In 2015, the UK was deficient in new blood donors. Here, the number of those who gave blood for the first time decreased by 24,4% in 2015 compared to 2005. Globally, there was an almost 30% drop in people becoming donors, compared to a decade ago. “Blood donation is an amazing gift,” Jon Latham, NHS Blood and Transplant’s Assistant Director for Donor Services and Marketing, said. These blood donors are vital for patients in need. So, what can be done to make such new donors grow in number?

The data above is based on a survey made for the “Missing Type” campaign, an initiative implemented by NHS Blood and Transplant and Engine Group agency that looked for more donors, especially O negative and A negative (groups that can be vulnerable to shortfall), more young blood donors, and black and South Asian donors. During this week’s #ThrowBrandThursday column, we are going to see how NHSBT managed to capture people’s attention, inspiring them to become donors through a rather simple — yet efficient — method.

Throughout the campaign, letters such as A, B, and O disappeared from names, places, and brands. The movement saw internet users, street signs, and brands missing letters from their names. Many of the world’s companies adopted the “rules” of the game, letting these letters disappear from their names and logos. G__gle, C_c_-C_l_, or Micr_s_ft gave up their As, Bs, and Os in a spirit of solidarity to make room for a kind message. So, why these letters? Because these signify the different blood groups so much needed.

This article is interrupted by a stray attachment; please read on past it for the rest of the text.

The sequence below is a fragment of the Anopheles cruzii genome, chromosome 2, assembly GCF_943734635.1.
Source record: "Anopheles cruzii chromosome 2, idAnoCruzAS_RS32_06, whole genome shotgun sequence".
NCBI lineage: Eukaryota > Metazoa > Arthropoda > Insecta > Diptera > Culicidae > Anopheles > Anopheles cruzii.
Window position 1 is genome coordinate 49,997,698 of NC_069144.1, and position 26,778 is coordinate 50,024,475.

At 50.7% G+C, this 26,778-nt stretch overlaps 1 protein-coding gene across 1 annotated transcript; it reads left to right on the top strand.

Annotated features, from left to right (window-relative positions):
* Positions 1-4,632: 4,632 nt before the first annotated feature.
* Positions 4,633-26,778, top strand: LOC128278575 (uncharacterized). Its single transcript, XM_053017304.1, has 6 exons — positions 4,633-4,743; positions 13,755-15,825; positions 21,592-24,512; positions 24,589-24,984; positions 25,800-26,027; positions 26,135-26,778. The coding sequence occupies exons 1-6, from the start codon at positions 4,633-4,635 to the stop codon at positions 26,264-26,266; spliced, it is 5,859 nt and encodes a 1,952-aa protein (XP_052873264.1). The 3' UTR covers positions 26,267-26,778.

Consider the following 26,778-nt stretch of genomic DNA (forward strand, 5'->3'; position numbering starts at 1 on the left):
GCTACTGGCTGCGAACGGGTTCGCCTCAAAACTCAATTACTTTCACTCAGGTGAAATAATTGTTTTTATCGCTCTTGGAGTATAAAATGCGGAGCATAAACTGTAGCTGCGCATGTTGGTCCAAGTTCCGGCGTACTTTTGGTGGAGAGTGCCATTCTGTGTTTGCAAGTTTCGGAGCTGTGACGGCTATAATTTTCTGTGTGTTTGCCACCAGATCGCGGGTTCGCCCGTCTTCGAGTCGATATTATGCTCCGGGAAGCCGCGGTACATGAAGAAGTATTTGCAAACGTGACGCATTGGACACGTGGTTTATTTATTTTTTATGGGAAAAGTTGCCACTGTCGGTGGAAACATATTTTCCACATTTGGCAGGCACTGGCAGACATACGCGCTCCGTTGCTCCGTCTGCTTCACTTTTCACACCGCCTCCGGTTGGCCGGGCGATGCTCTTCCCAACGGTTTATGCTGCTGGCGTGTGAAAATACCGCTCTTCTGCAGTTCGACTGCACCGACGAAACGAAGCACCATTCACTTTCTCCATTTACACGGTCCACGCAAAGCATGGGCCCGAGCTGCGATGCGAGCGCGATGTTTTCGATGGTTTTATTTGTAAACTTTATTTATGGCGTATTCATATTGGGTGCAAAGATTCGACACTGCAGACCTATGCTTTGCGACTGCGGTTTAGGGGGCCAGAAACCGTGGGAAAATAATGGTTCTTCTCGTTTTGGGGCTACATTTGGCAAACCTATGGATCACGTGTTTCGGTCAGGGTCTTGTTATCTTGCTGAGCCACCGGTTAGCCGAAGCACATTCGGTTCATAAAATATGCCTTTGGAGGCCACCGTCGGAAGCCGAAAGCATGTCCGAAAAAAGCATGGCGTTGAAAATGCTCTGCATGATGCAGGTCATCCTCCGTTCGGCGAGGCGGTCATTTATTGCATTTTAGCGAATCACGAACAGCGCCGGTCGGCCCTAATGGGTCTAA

The campaign was created to encourage people to take an initiative rather than to raise awareness. And it certainly did: Over 1,000 brands dropped their As, Bs, and Os from their names; the #MissingType hashtag trended on Twitter; it generated impressive traffic on — which provides blood and transplantation service to the NHS; and, best of all, thousands of people chose to donate. Plus, it was recognized at various prestigious events, receiving 44 awards, including a Gold Health & Wellness Lions at the Cannes Lions Festival of Creativity.

“Quite simply this was one of the best campaigns NHS Blood & Transplant has ever done… Missing Type has become a shining example among our peers around the globe on how to do a successful donor campaign,” Latham concluded.

The campaign ran in 2015 and it was so successful that other blood services from around the world joined up the next year. NHSBT is always in need of people who can save other lives. In short, it needs new blood donors. To quote United Blood Services in the US, cited by NPR, let’s “find the her_ in y_u.”


Client: NHS Blood and Transplant

Agency: Engine Group